Israel's High Court Refuses to Halt Enforcement of Disabled-access Laws

Lee Yaron
Lee Yaron
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A disabled man in a wheelchair, praying at the Western Wall in Jerusalem.
A disabled man in a wheelchair, praying at the Western Wall in Jerusalem.Credit: Dreamstime
Lee Yaron
Lee Yaron

The High Court of Justice on Thursday rejected a request to suspend enforcement of regulations demanding public sites be accessible to people with disabilities. The court ruled that the state could continue to take legal measures against noncompliant communities.

In June, six local governments and the Union of Local Authorities in Israel petitioned the high court seeking to halt enforcement of the provisions, saying that were incapable of complying with the requirements to make public spaces and residential buildings accessible to people with disabilities.

The petitioners asked the court to order the state to allocate funds to local governments over a number of years to make facilities accessible and asked for an interim order that would halt enforcement of the current requirements by the Justice Ministry’s equal opportunity commission for people with disabilities until the funding is made available.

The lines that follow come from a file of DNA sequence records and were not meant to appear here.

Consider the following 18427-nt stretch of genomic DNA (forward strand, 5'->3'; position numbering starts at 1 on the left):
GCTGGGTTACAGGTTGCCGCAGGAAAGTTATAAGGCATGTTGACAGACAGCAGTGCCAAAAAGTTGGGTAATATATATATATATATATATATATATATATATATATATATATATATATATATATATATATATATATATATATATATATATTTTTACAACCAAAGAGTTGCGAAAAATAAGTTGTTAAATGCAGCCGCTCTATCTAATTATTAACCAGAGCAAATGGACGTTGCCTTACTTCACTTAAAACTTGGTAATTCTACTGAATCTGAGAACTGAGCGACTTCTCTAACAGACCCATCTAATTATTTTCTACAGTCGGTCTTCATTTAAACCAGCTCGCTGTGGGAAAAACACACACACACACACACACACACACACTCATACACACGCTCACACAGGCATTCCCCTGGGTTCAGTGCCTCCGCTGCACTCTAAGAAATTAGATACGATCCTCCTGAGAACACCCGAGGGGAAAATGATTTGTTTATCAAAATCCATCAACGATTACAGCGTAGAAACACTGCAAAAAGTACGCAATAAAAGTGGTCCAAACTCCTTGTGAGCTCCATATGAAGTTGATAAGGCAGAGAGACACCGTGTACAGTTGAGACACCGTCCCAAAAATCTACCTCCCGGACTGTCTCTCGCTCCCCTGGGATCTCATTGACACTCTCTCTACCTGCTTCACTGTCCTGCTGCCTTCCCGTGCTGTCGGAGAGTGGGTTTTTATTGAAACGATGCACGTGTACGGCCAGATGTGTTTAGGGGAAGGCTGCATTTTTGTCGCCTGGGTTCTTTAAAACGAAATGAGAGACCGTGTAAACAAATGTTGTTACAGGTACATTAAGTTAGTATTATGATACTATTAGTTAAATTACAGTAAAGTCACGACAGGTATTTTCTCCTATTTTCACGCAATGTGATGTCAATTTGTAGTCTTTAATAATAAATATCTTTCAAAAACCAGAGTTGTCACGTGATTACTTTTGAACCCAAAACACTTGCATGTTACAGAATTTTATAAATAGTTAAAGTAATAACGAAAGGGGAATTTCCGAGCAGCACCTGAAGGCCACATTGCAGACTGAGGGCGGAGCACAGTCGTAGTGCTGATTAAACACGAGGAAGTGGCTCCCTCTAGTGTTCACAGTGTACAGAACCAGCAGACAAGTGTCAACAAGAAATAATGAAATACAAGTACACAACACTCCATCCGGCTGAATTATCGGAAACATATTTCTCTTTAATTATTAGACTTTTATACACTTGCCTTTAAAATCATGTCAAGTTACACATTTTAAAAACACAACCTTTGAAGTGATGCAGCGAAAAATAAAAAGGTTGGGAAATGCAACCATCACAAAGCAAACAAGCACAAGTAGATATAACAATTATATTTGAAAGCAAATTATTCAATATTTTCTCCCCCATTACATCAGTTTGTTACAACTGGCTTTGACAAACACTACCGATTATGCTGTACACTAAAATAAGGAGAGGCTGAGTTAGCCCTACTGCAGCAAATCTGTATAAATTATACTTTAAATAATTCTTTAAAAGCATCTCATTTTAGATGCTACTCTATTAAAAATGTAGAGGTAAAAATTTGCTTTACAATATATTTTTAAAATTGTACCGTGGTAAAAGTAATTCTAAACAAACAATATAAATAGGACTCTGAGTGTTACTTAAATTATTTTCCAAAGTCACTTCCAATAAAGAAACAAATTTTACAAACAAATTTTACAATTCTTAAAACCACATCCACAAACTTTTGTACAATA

Between 2011 and 2015, seven municipal officials around the country were questioned over alleged violations. Administrative orders were issued, the violation of which can result in criminal prosecution. The petitioners objected to the orders, calling them unreasonable and arbitrary.

On Thursday, Justice Uzi Vogelman rejected the request for the interim order, thereby allowing the state to continue to enforce the provisions while the case is pending. The law applies to new buildings, and with regard to older buildings for which permits were issued before 2009, allows the requirements to be gradually phased in.

Municipal authorities were given until 2021 to fully implement the regulations, the longest period provided in the law. In the private sector, by comparison, a 2017 deadline was set.

For its part, in its argument to the court, the state contended that most of the enforcement action at this point has related only to a failure by local authorities to submit work plans or lists of buildings that are subject to the law.

The state rejected any argument over a lack of funding, saying the claimed violations didn’t relate to a failure to actually make the buildings accessible to the disabled and therefore didn’t involve major expenditures.

The state also claimed that of 80 million shekels ($21 million) in funding that had been made available to local governments in poor areas of the country in connection with the law, only 2 million shekels had been drawn upon.

For his part, the disability commissioner, Avraham Turm said access is “a basic right without which equality will not be possible.”

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